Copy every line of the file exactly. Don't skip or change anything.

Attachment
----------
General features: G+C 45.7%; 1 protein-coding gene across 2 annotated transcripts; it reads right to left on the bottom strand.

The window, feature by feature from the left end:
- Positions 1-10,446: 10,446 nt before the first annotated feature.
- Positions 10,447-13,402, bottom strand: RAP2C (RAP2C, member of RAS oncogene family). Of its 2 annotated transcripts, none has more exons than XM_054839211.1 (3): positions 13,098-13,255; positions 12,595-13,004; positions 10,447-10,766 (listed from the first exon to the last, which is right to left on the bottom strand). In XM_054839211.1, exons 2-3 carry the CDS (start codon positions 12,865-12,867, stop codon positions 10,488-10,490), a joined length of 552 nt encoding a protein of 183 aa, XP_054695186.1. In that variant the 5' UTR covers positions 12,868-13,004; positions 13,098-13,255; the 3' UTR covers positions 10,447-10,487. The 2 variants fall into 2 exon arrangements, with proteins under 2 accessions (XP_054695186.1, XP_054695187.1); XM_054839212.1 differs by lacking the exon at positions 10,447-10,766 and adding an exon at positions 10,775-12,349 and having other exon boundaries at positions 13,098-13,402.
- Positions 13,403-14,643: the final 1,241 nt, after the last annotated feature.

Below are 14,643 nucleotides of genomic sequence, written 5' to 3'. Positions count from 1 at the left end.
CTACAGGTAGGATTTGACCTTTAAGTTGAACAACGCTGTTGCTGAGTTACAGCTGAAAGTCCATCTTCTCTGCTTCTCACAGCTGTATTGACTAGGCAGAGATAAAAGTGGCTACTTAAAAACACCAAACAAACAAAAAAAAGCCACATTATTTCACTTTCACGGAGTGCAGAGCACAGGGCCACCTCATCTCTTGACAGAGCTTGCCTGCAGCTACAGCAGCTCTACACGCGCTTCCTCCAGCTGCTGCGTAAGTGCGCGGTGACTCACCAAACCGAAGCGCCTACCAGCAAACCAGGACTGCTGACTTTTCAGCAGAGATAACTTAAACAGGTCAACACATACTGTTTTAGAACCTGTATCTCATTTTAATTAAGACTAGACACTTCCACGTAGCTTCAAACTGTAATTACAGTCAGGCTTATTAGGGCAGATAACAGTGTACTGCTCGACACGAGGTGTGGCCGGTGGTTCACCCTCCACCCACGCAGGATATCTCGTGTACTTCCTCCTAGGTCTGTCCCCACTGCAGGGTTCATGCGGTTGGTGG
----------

General features: G+C 45.7%; 1 protein-coding gene across 2 annotated transcripts; it reads right to left on the bottom strand.

The window, feature by feature from the left end:
- Positions 1-10,446: 10,446 nt before the first annotated feature.
- Positions 10,447-13,402, bottom strand: RAP2C (RAP2C, member of RAS oncogene family). Of its 2 annotated transcripts, none has more exons than XM_054839211.1 (3): positions 13,098-13,255; positions 12,595-13,004; positions 10,447-10,766 (listed from the first exon to the last, which is right to left on the bottom strand). In XM_054839211.1, exons 2-3 carry the CDS (start codon positions 12,865-12,867, stop codon positions 10,488-10,490), a joined length of 552 nt encoding a protein of 183 aa, XP_054695186.1. In that variant the 5' UTR covers positions 12,868-13,004; positions 13,098-13,255; the 3' UTR covers positions 10,447-10,487. The 2 variants fall into 2 exon arrangements, with proteins under 2 accessions (XP_054695186.1, XP_054695187.1); XM_054839212.1 differs by lacking the exon at positions 10,447-10,766 and adding an exon at positions 10,775-12,349 and having other exon boundaries at positions 13,098-13,402.
- Positions 13,403-14,643: the final 1,241 nt, after the last annotated feature.

Below are 14,643 nucleotides of genomic sequence, written 5' to 3'. Positions count from 1 at the left end.
CTACAGGTAGGATTTGACCTTTAAGTTGAACAACGCTGTTGCTGAGTTACAGCTGAAAGTCCATCTTCTCTGCTTCTCACAGCTGTATTGACTAGGCAGAGATAAAAGTGGCTACTTAAAAACACCAAACAAACAAAAAAAAGCCACATTATTTCACTTTCACGGAGTGCAGAGCACAGGGCCACCTCATCTCTTGACAGAGCTTGCCTGCAGCTACAGCAGCTCTACACGCGCTTCCTCCAGCTGCTGCGTAAGTGCGCGGTGACTCACCAAACCGAAGCGCCTACCAGCAAACCAGGACTGCTGACTTTTCAGCAGAGATAACTTAAACAGGTCAACACATACTGTTTTAGAACCTGTATCTCATTTTAATTAAGACTAGACACTTCCACGTAGCTTCAAACTGTAATTACAGTCAGGCTTATTAGGGCAGATAACAGTGTACTGCTCGACACGAGGTGTGGCCGGTGGTTCACCCTCCACCCACGCAGGATATCTCGTGTACTTCCTCCTAGGTCTGTCCCCACTGCAGGGTTCATGCGGTTGGTGG